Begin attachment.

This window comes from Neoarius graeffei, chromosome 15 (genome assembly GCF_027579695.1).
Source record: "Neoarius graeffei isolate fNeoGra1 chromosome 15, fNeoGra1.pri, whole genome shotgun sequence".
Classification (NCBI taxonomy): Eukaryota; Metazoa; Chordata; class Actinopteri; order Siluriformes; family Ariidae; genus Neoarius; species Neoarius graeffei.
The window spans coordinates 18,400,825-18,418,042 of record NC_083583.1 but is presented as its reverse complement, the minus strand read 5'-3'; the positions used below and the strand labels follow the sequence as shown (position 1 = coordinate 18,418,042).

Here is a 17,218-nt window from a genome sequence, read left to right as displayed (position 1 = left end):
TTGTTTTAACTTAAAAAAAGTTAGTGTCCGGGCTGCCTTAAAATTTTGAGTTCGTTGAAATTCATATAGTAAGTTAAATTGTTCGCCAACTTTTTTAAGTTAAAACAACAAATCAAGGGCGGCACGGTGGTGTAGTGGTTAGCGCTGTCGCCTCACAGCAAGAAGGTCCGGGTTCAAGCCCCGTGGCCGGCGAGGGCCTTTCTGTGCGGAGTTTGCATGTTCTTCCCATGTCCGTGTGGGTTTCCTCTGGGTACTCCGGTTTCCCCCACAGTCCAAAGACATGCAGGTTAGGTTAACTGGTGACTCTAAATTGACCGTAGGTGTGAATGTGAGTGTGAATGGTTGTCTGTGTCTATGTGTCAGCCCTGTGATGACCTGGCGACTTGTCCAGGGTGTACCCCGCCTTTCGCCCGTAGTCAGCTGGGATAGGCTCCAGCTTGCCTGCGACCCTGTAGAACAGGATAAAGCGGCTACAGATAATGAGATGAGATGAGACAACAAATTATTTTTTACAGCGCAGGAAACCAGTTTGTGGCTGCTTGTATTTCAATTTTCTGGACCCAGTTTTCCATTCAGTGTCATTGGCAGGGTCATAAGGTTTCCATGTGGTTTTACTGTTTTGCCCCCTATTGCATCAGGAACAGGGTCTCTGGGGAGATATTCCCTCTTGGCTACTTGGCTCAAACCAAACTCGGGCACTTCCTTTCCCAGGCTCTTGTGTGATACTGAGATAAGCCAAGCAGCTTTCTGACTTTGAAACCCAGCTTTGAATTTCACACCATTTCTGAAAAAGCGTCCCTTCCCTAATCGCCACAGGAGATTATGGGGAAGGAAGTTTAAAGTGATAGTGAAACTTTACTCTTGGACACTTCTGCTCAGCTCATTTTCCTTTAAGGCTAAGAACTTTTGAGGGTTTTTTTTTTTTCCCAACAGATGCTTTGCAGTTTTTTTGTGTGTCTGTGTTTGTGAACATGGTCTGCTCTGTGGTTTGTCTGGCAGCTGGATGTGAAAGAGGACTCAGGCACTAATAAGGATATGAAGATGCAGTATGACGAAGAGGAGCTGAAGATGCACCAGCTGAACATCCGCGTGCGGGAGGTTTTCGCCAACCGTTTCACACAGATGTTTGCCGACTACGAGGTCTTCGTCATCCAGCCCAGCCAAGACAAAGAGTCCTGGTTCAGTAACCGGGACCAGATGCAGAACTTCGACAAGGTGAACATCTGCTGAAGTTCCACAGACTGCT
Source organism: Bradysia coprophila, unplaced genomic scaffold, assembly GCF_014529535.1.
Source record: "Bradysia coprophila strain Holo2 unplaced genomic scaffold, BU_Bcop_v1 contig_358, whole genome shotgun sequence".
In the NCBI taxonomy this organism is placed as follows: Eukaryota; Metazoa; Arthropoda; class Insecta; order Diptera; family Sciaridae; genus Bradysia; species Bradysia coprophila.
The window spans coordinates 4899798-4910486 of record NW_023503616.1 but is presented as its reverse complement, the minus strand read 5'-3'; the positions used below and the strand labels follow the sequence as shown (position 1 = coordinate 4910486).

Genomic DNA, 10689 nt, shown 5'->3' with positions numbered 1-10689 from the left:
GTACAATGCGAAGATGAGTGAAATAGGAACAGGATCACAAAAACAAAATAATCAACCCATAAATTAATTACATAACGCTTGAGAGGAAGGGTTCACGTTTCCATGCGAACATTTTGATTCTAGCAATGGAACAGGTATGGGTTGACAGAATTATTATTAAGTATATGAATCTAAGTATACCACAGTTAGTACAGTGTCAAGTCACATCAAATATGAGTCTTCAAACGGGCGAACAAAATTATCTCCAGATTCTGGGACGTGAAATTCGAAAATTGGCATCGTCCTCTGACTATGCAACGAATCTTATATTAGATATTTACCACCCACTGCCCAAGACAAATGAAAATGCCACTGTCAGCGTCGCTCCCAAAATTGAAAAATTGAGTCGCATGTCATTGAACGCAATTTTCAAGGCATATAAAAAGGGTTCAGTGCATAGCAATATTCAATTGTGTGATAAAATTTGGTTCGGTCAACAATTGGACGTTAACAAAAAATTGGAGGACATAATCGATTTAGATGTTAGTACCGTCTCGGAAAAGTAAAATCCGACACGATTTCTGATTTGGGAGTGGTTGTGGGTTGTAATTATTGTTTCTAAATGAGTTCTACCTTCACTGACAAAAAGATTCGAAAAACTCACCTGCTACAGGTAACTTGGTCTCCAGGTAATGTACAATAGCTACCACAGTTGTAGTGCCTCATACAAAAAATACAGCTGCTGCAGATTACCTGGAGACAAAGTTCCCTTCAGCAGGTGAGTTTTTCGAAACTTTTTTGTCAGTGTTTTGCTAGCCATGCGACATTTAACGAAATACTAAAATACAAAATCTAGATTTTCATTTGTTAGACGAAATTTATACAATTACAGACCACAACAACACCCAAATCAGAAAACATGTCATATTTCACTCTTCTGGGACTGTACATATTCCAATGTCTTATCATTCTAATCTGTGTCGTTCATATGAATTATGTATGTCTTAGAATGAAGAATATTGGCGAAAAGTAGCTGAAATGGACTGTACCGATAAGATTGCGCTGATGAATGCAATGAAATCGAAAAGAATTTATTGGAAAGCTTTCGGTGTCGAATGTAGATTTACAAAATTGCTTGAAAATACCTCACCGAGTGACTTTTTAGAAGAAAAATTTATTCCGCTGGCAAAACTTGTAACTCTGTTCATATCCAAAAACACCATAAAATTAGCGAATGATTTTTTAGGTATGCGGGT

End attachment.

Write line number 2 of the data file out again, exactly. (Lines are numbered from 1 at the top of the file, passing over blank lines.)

Source record: "Neoarius graeffei isolate fNeoGra1 chromosome 15, fNeoGra1.pri, whole genome shotgun sequence".